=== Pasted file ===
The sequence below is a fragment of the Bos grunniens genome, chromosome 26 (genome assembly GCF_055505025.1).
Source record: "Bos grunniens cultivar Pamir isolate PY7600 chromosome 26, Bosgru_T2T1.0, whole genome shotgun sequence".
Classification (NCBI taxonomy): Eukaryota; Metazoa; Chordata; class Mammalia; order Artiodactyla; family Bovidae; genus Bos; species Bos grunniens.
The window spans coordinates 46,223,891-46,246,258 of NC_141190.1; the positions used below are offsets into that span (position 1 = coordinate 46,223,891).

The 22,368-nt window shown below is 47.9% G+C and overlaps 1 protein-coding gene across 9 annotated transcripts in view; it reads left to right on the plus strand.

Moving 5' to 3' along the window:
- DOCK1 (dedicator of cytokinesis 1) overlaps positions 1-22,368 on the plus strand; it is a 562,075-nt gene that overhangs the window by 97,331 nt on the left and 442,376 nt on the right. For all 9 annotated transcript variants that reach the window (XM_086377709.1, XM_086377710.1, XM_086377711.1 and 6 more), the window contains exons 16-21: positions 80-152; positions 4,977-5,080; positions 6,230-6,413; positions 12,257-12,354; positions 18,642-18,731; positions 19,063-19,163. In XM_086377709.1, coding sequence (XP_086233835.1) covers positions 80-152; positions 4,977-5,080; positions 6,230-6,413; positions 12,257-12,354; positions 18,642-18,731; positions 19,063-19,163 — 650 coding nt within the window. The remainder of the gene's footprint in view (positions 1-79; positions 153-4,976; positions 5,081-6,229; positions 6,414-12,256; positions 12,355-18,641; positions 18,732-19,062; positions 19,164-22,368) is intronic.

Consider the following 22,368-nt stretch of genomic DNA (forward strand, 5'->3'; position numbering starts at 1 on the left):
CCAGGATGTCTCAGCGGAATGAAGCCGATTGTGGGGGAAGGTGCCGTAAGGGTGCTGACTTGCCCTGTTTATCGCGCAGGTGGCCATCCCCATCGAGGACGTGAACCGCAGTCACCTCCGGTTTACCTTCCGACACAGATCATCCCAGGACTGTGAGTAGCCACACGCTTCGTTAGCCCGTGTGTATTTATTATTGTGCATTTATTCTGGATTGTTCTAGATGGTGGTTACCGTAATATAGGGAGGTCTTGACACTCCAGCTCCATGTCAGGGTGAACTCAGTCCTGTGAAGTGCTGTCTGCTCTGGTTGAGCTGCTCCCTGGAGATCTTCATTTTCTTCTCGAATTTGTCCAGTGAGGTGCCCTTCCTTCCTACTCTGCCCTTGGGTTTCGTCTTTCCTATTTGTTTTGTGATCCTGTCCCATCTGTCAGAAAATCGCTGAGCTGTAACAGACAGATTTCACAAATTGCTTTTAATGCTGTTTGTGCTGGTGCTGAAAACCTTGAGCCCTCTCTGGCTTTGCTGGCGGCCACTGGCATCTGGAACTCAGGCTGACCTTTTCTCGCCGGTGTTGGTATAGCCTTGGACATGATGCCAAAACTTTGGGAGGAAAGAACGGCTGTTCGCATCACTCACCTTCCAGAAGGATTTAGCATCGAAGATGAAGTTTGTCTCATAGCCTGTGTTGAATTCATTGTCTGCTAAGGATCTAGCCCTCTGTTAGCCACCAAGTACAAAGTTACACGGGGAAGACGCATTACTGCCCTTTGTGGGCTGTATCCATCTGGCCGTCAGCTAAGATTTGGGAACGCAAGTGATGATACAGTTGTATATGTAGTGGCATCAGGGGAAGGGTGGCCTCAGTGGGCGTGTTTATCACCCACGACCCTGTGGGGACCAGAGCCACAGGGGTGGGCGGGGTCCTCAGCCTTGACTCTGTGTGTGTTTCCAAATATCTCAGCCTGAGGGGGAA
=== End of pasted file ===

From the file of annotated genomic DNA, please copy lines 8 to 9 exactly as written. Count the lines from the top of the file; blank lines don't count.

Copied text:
Consider the following 22,368-nt stretch of genomic DNA (forward strand, 5'->3'; position numbering starts at 1 on the left):
CCAGGATGTCTCAGCGGAATGAAGCCGATTGTGGGGGAAGGTGCCGTAAGGGTGCTGACTTGCCCTGTTTATCGCGCAGGTGGCCATCCCCATCGAGGACGTGAACCGCAGTCACCTCCGGTTTACCTTCCGACACAGATCATCCCAGGACTGTGAGTAGCCACACGCTTCGTTAGCCCGTGTGTATTTATTATTGTGCATTTATTCTGGATTGTTCTAGATGGTGGTTACCGTAATATAGGGAGGTCTTGACACTCCAGCTCCATGTCAGGGTGAACTCAGTCCTGTGAAGTGCTGTCTGCTCTGGTTGAGCTGCTCCCTGGAGATCTTCATTTTCTTCTCGAATTTGTCCAGTGAGGTGCCCTTCCTTCCTACTCTGCCCTTGGGTTTCGTCTTTCCTATTTGTTTTGTGATCCTGTCCCATCTGTCAGAAAATCGCTGAGCTGTAACAGACAGATTTCACAAATTGCTTTTAATGCTGTTTGTGCTGGTGCTGAAAACCTTGAGCCCTCTCTGGCTTTGCTGGCGGCCACTGGCATCTGGAACTCAGGCTGACCTTTTCTCGCCGGTGTTGGTATAGCCTTGGACATGATGCCAAAACTTTGGGAGGAAAGAACGGCTGTTCGCATCACTCACCTTCCAGAAGGATTTAGCATCGAAGATGAAGTTTGTCTCATAGCCTGTGTTGAATTCATTGTCTGCTAAGGATCTAGCCCTCTGTTAGCCACCAAGTACAAAGTTACACGGGGAAGACGCATTACTGCCCTTTGTGGGCTGTATCCATCTGGCCGTCAGCTAAGATTTGGGAACGCAAGTGATGATACAGTTGTATATGTAGTGGCATCAGGGGAAGGGTGGCCTCAGTGGGCGTGTTTATCACCCACGACCCTGTGGGGACCAGAGCCACAGGGGTGGGCGGGGTCCTCAGCCTTGACTCTGTGTGTGTTTCCAAATATCTCAGCCTGAGGGGGAA